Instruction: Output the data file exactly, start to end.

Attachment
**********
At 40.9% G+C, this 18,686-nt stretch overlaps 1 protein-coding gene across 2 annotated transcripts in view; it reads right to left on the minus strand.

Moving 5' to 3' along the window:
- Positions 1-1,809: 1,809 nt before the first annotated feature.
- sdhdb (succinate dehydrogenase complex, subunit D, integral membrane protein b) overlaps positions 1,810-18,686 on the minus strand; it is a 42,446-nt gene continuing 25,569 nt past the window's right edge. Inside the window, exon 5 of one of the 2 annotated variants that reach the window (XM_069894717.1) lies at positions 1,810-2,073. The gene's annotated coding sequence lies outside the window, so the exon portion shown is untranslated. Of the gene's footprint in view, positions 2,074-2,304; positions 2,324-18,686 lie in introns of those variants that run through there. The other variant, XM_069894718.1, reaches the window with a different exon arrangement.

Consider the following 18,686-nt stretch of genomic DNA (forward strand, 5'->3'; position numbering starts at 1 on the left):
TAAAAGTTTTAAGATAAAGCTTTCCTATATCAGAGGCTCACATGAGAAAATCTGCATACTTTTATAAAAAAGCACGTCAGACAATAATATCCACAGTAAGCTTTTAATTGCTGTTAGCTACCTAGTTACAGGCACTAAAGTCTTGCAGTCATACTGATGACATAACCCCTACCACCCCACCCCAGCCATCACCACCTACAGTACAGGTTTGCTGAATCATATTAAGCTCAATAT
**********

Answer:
At 40.9% G+C, this 18,686-nt stretch overlaps 1 protein-coding gene across 2 annotated transcripts in view; it reads right to left on the minus strand.

Moving 5' to 3' along the window:
- Positions 1-1,809: 1,809 nt before the first annotated feature.
- sdhdb (succinate dehydrogenase complex, subunit D, integral membrane protein b) overlaps positions 1,810-18,686 on the minus strand; it is a 42,446-nt gene continuing 25,569 nt past the window's right edge. Inside the window, exon 5 of one of the 2 annotated variants that reach the window (XM_069894717.1) lies at positions 1,810-2,073. The gene's annotated coding sequence lies outside the window, so the exon portion shown is untranslated. Of the gene's footprint in view, positions 2,074-2,304; positions 2,324-18,686 lie in introns of those variants that run through there. The other variant, XM_069894718.1, reaches the window with a different exon arrangement.

Consider the following 18,686-nt stretch of genomic DNA (forward strand, 5'->3'; position numbering starts at 1 on the left):
TAAAAGTTTTAAGATAAAGCTTTCCTATATCAGAGGCTCACATGAGAAAATCTGCATACTTTTATAAAAAAGCACGTCAGACAATAATATCCACAGTAAGCTTTTAATTGCTGTTAGCTACCTAGTTACAGGCACTAAAGTCTTGCAGTCATACTGATGACATAACCCCTACCACCCCACCCCAGCCATCACCACCTACAGTACAGGTTTGCTGAATCATATTAAGCTCAATAT